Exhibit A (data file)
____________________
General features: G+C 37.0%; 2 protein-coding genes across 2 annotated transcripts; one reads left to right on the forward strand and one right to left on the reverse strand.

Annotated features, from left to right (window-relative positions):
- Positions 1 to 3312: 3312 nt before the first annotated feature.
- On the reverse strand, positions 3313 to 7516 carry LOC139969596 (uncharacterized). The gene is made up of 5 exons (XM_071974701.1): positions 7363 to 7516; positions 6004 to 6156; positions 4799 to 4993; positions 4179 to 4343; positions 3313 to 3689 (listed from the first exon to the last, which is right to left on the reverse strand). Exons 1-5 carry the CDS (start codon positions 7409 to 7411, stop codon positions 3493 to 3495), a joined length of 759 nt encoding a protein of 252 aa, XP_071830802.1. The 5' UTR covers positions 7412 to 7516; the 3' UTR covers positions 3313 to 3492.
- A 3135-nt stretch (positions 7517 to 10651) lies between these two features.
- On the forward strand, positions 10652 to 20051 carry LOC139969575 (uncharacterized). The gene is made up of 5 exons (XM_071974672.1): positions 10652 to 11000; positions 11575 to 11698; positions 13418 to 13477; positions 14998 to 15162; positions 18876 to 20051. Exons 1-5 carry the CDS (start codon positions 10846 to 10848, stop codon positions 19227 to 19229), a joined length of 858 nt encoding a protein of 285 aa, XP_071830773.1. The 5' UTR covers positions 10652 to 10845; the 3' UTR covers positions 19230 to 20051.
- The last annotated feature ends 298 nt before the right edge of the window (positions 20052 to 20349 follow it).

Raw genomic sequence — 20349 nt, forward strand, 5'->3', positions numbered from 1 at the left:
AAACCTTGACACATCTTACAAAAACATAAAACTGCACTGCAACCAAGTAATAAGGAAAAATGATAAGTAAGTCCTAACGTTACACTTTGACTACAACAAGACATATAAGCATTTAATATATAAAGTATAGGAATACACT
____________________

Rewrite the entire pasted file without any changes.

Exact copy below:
General features: G+C 37.0%; 2 protein-coding genes across 2 annotated transcripts; one reads left to right on the forward strand and one right to left on the reverse strand.

Annotated features, from left to right (window-relative positions):
- Positions 1 to 3312: 3312 nt before the first annotated feature.
- On the reverse strand, positions 3313 to 7516 carry LOC139969596 (uncharacterized). The gene is made up of 5 exons (XM_071974701.1): positions 7363 to 7516; positions 6004 to 6156; positions 4799 to 4993; positions 4179 to 4343; positions 3313 to 3689 (listed from the first exon to the last, which is right to left on the reverse strand). Exons 1-5 carry the CDS (start codon positions 7409 to 7411, stop codon positions 3493 to 3495), a joined length of 759 nt encoding a protein of 252 aa, XP_071830802.1. The 5' UTR covers positions 7412 to 7516; the 3' UTR covers positions 3313 to 3492.
- A 3135-nt stretch (positions 7517 to 10651) lies between these two features.
- On the forward strand, positions 10652 to 20051 carry LOC139969575 (uncharacterized). The gene is made up of 5 exons (XM_071974672.1): positions 10652 to 11000; positions 11575 to 11698; positions 13418 to 13477; positions 14998 to 15162; positions 18876 to 20051. Exons 1-5 carry the CDS (start codon positions 10846 to 10848, stop codon positions 19227 to 19229), a joined length of 858 nt encoding a protein of 285 aa, XP_071830773.1. The 5' UTR covers positions 10652 to 10845; the 3' UTR covers positions 19230 to 20051.
- The last annotated feature ends 298 nt before the right edge of the window (positions 20052 to 20349 follow it).

Raw genomic sequence — 20349 nt, forward strand, 5'->3', positions numbered from 1 at the left:
AAACCTTGACACATCTTACAAAAACATAAAACTGCACTGCAACCAAGTAATAAGGAAAAATGATAAGTAAGTCCTAACGTTACACTTTGACTACAACAAGACATATAAGCATTTAATATATAAAGTATAGGAATACACT